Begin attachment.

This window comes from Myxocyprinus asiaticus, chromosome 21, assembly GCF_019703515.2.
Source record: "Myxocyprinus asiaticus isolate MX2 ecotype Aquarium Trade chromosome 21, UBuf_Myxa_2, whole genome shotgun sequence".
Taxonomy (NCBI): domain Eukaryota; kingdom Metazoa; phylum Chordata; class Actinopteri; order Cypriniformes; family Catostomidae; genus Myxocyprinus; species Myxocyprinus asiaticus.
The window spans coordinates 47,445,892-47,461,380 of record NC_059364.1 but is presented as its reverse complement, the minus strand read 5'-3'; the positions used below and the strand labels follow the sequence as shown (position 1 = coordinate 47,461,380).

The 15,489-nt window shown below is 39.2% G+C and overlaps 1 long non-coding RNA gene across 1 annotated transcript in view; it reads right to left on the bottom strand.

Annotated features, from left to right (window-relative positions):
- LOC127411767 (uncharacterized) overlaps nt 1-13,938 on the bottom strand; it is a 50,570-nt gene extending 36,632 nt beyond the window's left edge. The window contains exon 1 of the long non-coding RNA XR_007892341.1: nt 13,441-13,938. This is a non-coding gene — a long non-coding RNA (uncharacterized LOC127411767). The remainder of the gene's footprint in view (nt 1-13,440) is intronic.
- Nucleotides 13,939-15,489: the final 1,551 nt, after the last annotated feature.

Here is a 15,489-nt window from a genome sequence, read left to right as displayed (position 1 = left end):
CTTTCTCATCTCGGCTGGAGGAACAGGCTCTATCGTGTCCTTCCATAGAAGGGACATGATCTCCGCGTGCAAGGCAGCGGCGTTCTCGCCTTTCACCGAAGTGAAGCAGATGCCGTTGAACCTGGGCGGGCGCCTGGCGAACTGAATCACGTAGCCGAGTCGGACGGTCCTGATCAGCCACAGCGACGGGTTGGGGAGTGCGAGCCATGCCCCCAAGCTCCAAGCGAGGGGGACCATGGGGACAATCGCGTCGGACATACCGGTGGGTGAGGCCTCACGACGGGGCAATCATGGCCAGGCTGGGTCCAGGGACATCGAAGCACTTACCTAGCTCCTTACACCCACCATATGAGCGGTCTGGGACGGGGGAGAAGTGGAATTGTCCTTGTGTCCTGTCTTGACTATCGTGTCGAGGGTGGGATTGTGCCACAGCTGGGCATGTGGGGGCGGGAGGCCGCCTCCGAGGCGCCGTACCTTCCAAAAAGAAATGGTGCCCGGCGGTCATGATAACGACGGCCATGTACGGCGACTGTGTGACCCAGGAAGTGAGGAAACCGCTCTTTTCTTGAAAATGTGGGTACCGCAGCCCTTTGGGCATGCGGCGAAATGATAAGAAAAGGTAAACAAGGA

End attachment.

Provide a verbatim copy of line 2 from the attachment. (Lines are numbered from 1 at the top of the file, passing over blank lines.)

Source record: "Myxocyprinus asiaticus isolate MX2 ecotype Aquarium Trade chromosome 21, UBuf_Myxa_2, whole genome shotgun sequence".